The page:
Two British men were sentenced to six years in jail in India on Friday for sodomising young boys living at a children’s shelter.Supreme Court justices P. Sathasivam and B. S. Chauhan said the men were “evil influences” on the children who had sought safety at the Anchorage Shelter Home in Mumbai in a ruling upholding a 2006 lower court verdict. Duncan Grant and John Allan Waters were accused of sodomy and sexual assault by a 15-year-old boy who lived at the Anchorage Shelter Home in Mumbai. Other boys had made similar complaints.The shelter had been set up by Grant, a London charity worker, with money raised in Britain. Retired Royal Navy Lieutenant Commander Grant and Waters “had sex with children on multiple occasions”, the judges said.
The two men were not in India when the charges were filed in 2001.Grant, who also ran children’s charities in Tanzania, was extradited from the African nation in 2004. Waters was extradited from the United States in the same year after Interpol alerts were issued against the men. According to a 2007 national study in India, half of the 15,000 children and young adults surveyed said they had suffered some form of sexual abuse. A fifth of the child respondents said they had experienced severe sexual abuse, according to the study, conducted by Ministry of Women and Child, Government of India and backed by the United Nations.
In the year 1986, a petition was brought before the High Court of Bombay complaining about the plight of children at various children homes in Maharashtra. In the same petition, the High Court appointed a Committee, namely, the Maharashtra State Monitoring Committee on Juvenile Justice (in short “the Committee”) headed by Justice Hosbet Suresh, a retired Judge of the High Court of Bombay. This Committee received some complaints from the Child Rights Organizations like Saathi Online, Childline and CRY about the mismanagement of Anchorage Shelters, and on that basis, the Committee sought permission of the High Court to visit various Anchorage Shelters.
After visiting various Anchorage Shelters including the one at Colaba and Cuffe Parade, a report was submitted before the High Court.2(b) On the basis of the said report, specifically expressing unconfirmed report of sexual exploitation of children, on 17.10.2001, one Ms. Meher Pestonji telephoned Advocate Ms.Maharukh Adenwala and informed her that some children residing in Shelter Homes were sexually exploited by those who were running these Homes.
On receiving this information, Ms. Maharukh Adenwala met those boys, who were allegedly sexually assaulted, at the residence of Ms.Meher Pestonji to ascertain the truth. After confirming the said fact, Ms. Maharukh Adenwala thought it proper to inform it to the Members of the Committee. After consulting the Committee, Ms. Maharukh Adenwala moved a suo motu Criminal Writ Petition No 585 of 1985 before the High Court.On 19.10.2001, the High Court passed an order for the protection of the children at Anchorage Shelter Homes. On 21.10.2001, one Shridhar Naik telephonically contacted Ms Maharukh Adenwala and informed her that the order of the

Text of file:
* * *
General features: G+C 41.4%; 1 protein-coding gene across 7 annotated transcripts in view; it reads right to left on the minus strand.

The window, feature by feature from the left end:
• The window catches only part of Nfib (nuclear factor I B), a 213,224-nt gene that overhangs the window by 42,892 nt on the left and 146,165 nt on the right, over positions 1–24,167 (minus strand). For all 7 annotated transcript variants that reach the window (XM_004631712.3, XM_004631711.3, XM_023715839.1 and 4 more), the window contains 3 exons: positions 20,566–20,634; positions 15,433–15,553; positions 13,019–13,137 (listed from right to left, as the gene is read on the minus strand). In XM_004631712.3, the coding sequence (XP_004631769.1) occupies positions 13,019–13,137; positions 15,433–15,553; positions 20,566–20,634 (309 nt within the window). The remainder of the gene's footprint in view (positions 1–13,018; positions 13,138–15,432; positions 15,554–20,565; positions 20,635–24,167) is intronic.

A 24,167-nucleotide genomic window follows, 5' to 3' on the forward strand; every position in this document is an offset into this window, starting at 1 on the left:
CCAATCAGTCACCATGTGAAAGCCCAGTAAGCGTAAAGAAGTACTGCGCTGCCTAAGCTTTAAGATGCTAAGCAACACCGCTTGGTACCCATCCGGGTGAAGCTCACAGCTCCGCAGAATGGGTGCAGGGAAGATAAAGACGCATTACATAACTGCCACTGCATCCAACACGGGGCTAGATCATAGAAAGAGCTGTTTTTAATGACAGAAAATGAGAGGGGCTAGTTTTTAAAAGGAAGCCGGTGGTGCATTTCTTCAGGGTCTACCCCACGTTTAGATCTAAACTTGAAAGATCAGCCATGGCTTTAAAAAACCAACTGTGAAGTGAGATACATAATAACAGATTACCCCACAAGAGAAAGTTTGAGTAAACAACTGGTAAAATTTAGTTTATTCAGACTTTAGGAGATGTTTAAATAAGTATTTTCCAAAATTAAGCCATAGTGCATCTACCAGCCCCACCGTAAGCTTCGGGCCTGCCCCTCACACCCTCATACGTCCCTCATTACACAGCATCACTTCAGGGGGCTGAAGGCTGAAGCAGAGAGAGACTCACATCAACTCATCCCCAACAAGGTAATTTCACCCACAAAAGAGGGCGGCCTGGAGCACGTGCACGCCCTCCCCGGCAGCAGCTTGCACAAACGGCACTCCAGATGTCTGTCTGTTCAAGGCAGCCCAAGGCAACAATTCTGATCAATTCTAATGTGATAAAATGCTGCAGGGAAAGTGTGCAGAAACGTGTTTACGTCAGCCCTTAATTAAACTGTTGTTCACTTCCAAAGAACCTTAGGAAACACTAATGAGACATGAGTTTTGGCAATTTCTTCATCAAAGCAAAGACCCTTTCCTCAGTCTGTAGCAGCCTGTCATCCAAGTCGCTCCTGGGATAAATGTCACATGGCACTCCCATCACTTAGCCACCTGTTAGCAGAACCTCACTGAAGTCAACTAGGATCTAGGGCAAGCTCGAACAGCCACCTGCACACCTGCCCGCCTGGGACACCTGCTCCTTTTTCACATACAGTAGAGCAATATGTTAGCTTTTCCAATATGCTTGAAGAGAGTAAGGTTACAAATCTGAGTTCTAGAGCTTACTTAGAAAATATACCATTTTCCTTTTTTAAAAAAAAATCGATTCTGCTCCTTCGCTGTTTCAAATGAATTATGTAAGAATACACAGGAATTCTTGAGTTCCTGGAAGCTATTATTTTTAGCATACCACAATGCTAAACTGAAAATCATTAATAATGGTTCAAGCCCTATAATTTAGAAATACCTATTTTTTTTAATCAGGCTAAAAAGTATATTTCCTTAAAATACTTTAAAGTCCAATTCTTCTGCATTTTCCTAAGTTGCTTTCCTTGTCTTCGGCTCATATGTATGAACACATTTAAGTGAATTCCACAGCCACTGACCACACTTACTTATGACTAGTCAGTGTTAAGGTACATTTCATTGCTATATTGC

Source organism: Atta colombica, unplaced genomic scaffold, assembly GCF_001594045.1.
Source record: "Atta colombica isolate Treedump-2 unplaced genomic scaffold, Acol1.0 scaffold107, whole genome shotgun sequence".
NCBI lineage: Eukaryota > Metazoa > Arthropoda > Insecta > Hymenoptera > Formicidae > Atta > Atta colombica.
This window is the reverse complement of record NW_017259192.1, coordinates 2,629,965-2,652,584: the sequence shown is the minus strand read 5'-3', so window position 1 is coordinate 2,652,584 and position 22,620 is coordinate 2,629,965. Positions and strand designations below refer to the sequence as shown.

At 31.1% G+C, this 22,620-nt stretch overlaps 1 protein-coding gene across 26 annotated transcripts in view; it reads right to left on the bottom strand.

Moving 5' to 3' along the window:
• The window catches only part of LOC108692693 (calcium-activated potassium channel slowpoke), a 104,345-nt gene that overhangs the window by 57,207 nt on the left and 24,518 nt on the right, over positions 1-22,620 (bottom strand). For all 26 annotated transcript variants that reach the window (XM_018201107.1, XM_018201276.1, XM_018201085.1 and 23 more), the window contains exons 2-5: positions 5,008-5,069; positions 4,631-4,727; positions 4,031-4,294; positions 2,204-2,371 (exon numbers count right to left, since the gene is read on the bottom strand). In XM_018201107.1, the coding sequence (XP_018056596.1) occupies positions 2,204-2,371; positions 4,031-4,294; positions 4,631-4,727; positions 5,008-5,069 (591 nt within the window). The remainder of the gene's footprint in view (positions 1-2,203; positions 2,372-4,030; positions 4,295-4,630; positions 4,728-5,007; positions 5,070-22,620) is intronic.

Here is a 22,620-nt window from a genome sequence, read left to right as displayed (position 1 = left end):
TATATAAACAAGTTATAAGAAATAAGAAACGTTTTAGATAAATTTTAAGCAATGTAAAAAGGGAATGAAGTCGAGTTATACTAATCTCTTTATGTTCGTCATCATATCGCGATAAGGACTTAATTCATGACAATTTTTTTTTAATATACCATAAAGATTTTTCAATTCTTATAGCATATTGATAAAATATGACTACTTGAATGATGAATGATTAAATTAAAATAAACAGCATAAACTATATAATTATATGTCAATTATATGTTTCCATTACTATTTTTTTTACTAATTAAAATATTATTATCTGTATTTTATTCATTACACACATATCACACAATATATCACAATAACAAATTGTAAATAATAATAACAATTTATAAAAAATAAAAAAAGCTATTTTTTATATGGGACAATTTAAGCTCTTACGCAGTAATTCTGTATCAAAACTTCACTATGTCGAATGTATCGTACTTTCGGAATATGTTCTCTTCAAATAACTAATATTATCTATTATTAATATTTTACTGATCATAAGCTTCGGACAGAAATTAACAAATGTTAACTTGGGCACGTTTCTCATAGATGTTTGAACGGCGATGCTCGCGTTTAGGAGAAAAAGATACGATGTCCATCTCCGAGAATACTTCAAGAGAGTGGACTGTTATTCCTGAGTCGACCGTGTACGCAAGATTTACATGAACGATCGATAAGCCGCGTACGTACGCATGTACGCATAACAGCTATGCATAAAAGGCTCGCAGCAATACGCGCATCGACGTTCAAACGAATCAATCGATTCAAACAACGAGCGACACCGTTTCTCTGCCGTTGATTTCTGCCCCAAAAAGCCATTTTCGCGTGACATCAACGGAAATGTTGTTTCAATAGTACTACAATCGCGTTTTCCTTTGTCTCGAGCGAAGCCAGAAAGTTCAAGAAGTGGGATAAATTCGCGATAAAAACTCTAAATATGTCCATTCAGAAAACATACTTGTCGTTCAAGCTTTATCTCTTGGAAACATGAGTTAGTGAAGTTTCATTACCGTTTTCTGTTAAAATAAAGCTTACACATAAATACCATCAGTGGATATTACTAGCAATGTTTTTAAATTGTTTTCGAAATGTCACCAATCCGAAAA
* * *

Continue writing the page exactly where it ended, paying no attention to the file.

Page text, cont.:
High Court giving protection to the children was being misinterpreted by the police and, therefore, certain3 clarifications were sought from the High Court and by order dated 22.10.2001, the High Court clarified the same.
With regard to the sexual and physical abuse at the Anchorage Shelters, on 24.10.2001, Childline India Foundation filed a complaint with the Cuffe Parade Police Station and while lodging the said complaint, Ms. Maharukh Adenwala was also present there. In spite of the fact that a complaint had been lodged, the police did not take cognizance of the offence under the pretext that the matter was sub judice and was pending before the High Court. Since the matter was not being looked into by the police, Ms. Maharukh Adenwala recorded statements of some of the victims and informed the said fact to the Members of the Committee. On 28.10.2001,Dr. (Mrs.) Kalindi Muzumdar and Dr. (Mrs.) Asha Bajpai met those victims at the office of India Centre for Human Rights and Law and endorsed that the statements previously recorded by Ms. Maharukh Adenwala were correctly recorded. After ascertaining the correctness of the statements by the Members of the Committee, the said facts were placed before the High Court and it was also submitted that the police4 authorities at Cuffe Parade Police Station were not seriously pursuing the complaint. The High Court, by order dated 07.11.2001, directed the police authorities of the State of Maharashtra to take action on the basis of the complaint lodged by the Childline India Foundation.
Based on this specific direction, Sr. Inspector of Police,Colaba Police Station was directed to investigate in detail the complaint lodged by Childline and to take such action as is required to be taken in law. On 12.11.2001, Colaba Police Station recorded the statement of one Sonu Raju Thakur and the statement of one Sunil Kadam (PW-1) was recorded by Murud police station on 13.11.2001. On 15.11.2001, police ultimately registered an offence at Colaba police station by treating the statement of Sonu Raju Thakur as formal First Information Report (in short ‘the FIR’) being C.R. No. 312/2001 and started investigation.
Though the offence was mainly registered against three accused barring William D’Souza, the remaining two accused, namely, Allan John Waters and Duncan Alexander Grant had already left the country and 5 therefore, on 05.04.2002, an Interpol Red Corner Notice was issued against Allan and Duncan. In pursuance of Red Corner Notice,Allan was arrested in USA and sometimes thereafter Duncan also surrendered before the Court in India. The Metropolitan Magistrate committed the case to the Court of Session and after committal, it was initially assigned to the First Track Court at Sewree. All the three accused pleaded not guilty and,therefore, claimed to be tried.